My all-time favorite sitcom is The Middle, starring Patricia Heaton, Neil Flynn, Charlie McDermott, Eden Sher, and Atticus Shaffer. Why is it my favorite? My family and I relate to the characters to a T, and I’ve heard many others say the same thing about the show.
So, what has The Middle taught me about storytelling?
Lesson 1: Characters Matter More Than Plot
I cannot stress this enough, The Middle is a perfect example of why writers need to take time to create well-developed characters and have them navigate the story, rather than the plot.
Does the Plot Matter?
Want to know the overarching plot of The Middle? For nine seasons, we literally follow the Heck family’s daily life in small-town Indiana. Going by the plot alone, that sounds boring as heck, doesn’t it? No pun intended. 😛
Sometimes. But Characters Matter More.
But, that’s where the characters come in and make the series the hilarious, epic creation it is! Each and every character, even the minor characters, are so jam-packed full of personality, quirks, desires, and fears that they are the most relatable cast of characters I’ve ever come across in a TV series.
The Middle didn’t last on ABC for nine years because of a fast-paced, epic plot… its longevity is solely due to the fact that the Hecks, and their town of Orson, were written to represent the heart and soul of small-town American families, and families see themselves in the characters.
Lesson 2: Characters Should be as Relatable as Possible
As I said in the section above, the fact that the characters in The Middle are so relatable saves the series from its decided lack of plot. What makes the characters relatable small-town Americans?
The characters are fleshed out to. the. max.
Example 1: Frankie Heck
Out of the Heck family, I can easily name at least five different aspects about each member. For example, Frankie loves Collin Firth (to the point of naming the family’s dog after him), hides a tube of icing in the garage, often feels inferior to her sister and her next door neighbor, is a hopeless romantic, and often overthinks everything.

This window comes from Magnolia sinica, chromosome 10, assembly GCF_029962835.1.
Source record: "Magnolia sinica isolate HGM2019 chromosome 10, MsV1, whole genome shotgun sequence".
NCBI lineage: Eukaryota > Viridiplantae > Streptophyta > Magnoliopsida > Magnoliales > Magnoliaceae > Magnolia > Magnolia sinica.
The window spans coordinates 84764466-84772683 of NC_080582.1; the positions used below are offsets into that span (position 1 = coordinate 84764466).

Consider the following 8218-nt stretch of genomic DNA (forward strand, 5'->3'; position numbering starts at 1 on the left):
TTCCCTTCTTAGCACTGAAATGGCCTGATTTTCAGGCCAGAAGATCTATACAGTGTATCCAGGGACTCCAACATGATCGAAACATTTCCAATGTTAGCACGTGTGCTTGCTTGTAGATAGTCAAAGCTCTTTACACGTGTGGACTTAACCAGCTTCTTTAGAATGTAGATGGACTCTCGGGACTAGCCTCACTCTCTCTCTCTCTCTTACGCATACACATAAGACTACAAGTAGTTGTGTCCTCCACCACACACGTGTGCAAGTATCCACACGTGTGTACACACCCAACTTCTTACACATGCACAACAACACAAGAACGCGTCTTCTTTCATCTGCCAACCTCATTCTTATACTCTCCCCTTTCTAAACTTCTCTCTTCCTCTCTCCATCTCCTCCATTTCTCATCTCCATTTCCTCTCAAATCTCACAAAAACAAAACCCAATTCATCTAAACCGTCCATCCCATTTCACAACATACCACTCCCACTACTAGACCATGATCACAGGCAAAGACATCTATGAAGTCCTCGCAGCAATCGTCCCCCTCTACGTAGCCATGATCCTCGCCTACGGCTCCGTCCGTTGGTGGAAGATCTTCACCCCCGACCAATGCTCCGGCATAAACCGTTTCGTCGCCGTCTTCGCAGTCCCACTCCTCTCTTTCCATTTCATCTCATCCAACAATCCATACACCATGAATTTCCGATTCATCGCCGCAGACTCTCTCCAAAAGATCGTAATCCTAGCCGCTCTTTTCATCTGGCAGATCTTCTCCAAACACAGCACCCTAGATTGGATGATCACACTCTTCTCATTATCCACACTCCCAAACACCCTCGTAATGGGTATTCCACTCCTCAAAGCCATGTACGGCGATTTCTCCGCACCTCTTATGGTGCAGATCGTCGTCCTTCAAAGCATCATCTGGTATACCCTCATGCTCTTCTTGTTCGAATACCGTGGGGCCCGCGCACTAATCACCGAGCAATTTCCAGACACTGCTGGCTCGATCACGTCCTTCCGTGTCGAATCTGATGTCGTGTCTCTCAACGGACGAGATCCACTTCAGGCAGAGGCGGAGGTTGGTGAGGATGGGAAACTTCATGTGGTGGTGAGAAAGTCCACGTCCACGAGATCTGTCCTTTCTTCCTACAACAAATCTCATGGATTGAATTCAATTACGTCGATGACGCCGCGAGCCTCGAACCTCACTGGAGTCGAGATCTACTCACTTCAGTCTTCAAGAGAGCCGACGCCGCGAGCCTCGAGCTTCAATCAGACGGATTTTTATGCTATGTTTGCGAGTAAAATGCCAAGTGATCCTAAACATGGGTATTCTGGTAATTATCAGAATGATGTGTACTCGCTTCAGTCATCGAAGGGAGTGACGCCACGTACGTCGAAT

Example 2: Brick Heck
Her son, Brick, on the other hand has Asperger’s Syndrome (though it is never explicitly diagnosed), whispers to himself, reads obsessively, expresses his unbelief in God (despite his family being Christians), and is known for his awkward social skills.
Without going into detail on the remaining three members of the Heck household, you can tell that these characters have many layers to their personalities. Each episode explores different quirks and personality aspects of the characters, therefore showcasing their relatable qualities to viewers, showing them that they are not alone.
Lesson 3: Contemporary Fiction is Impactful When Real-Life Issues are Faced
The best part about The Middle, to me, is that the writers didn’t create a family that is lovey-dovey to the point of gagging nor a family that hates each others’ guts. Instead, they found a middle ground, the perfect place to insert real-life issues into the story without making them seem contrived.
Example 1: Handling Disabilities
When I described Brick earlier, I mentioned he has a condition similar to Asperger’s, despite it never being outright said in the show. I love how the writers never include the actual diagnosis, as they instead allow viewers to get an accurate depiction of what Asperger’s looks like without putting a label to it, therefore disarming any stigma against Brick that could have occurred if his condition had been labeled.
Example 2: Handling Parent/Child Relationships
Another issue that is heavily faced in the later seasons is Frankie’s empty nest syndrome when the oldest kids, Axel and Sue, move to college. Many parents on television today, especially on networks aimed at kids, depict parents as being unloving, or for lack of a better word, stupid. Frankie’s display of love and anguish over watching her kids get older is heartwarming and provides a much better depiction of how real parents act.
The Middle has taught me the following about storytelling:
- Lesson One: Characters Matter More Than Plot
- Lesson Two: Characters Should be as Relatable as Possible
- Lesson Three: Contemporary Fiction is Impactful When Real-Life Issues are Faced
Talk to Me, Arrowheads!
Are you a fan of The Middle? What else has the show taught you about storytelling? Drop your lessons learned in the comments!
Aim high, stay strong, and always hit your mark.